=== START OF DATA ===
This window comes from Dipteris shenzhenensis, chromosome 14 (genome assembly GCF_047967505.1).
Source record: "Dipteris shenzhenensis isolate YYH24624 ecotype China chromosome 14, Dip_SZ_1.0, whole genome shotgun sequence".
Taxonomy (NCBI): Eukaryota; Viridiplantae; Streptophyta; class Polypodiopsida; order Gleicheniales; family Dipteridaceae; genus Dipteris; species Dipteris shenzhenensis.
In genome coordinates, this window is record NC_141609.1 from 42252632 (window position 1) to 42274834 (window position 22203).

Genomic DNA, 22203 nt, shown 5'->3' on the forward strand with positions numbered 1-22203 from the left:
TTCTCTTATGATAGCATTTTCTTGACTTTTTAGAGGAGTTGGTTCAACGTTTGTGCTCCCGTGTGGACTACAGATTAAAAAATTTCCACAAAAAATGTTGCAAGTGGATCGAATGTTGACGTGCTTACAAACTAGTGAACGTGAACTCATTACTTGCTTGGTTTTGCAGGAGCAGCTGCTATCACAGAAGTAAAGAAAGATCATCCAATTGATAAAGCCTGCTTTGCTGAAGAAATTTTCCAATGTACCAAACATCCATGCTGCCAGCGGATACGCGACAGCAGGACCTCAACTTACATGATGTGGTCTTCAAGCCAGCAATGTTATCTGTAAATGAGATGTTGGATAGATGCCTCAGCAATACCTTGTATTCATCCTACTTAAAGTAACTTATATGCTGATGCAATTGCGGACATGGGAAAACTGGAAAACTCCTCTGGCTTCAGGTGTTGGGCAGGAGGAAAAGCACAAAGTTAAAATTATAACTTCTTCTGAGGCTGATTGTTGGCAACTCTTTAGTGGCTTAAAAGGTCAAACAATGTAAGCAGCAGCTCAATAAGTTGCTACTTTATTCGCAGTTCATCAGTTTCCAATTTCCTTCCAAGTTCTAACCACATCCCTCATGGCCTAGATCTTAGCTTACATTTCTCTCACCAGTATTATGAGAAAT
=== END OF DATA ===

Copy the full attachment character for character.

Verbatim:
This window comes from Dipteris shenzhenensis, chromosome 14 (genome assembly GCF_047967505.1).
Source record: "Dipteris shenzhenensis isolate YYH24624 ecotype China chromosome 14, Dip_SZ_1.0, whole genome shotgun sequence".
Taxonomy (NCBI): Eukaryota; Viridiplantae; Streptophyta; class Polypodiopsida; order Gleicheniales; family Dipteridaceae; genus Dipteris; species Dipteris shenzhenensis.
In genome coordinates, this window is record NC_141609.1 from 42252632 (window position 1) to 42274834 (window position 22203).

Genomic DNA, 22203 nt, shown 5'->3' on the forward strand with positions numbered 1-22203 from the left:
TTCTCTTATGATAGCATTTTCTTGACTTTTTAGAGGAGTTGGTTCAACGTTTGTGCTCCCGTGTGGACTACAGATTAAAAAATTTCCACAAAAAATGTTGCAAGTGGATCGAATGTTGACGTGCTTACAAACTAGTGAACGTGAACTCATTACTTGCTTGGTTTTGCAGGAGCAGCTGCTATCACAGAAGTAAAGAAAGATCATCCAATTGATAAAGCCTGCTTTGCTGAAGAAATTTTCCAATGTACCAAACATCCATGCTGCCAGCGGATACGCGACAGCAGGACCTCAACTTACATGATGTGGTCTTCAAGCCAGCAATGTTATCTGTAAATGAGATGTTGGATAGATGCCTCAGCAATACCTTGTATTCATCCTACTTAAAGTAACTTATATGCTGATGCAATTGCGGACATGGGAAAACTGGAAAACTCCTCTGGCTTCAGGTGTTGGGCAGGAGGAAAAGCACAAAGTTAAAATTATAACTTCTTCTGAGGCTGATTGTTGGCAACTCTTTAGTGGCTTAAAAGGTCAAACAATGTAAGCAGCAGCTCAATAAGTTGCTACTTTATTCGCAGTTCATCAGTTTCCAATTTCCTTCCAAGTTCTAACCACATCCCTCATGGCCTAGATCTTAGCTTACATTTCTCTCACCAGTATTATGAGAAAT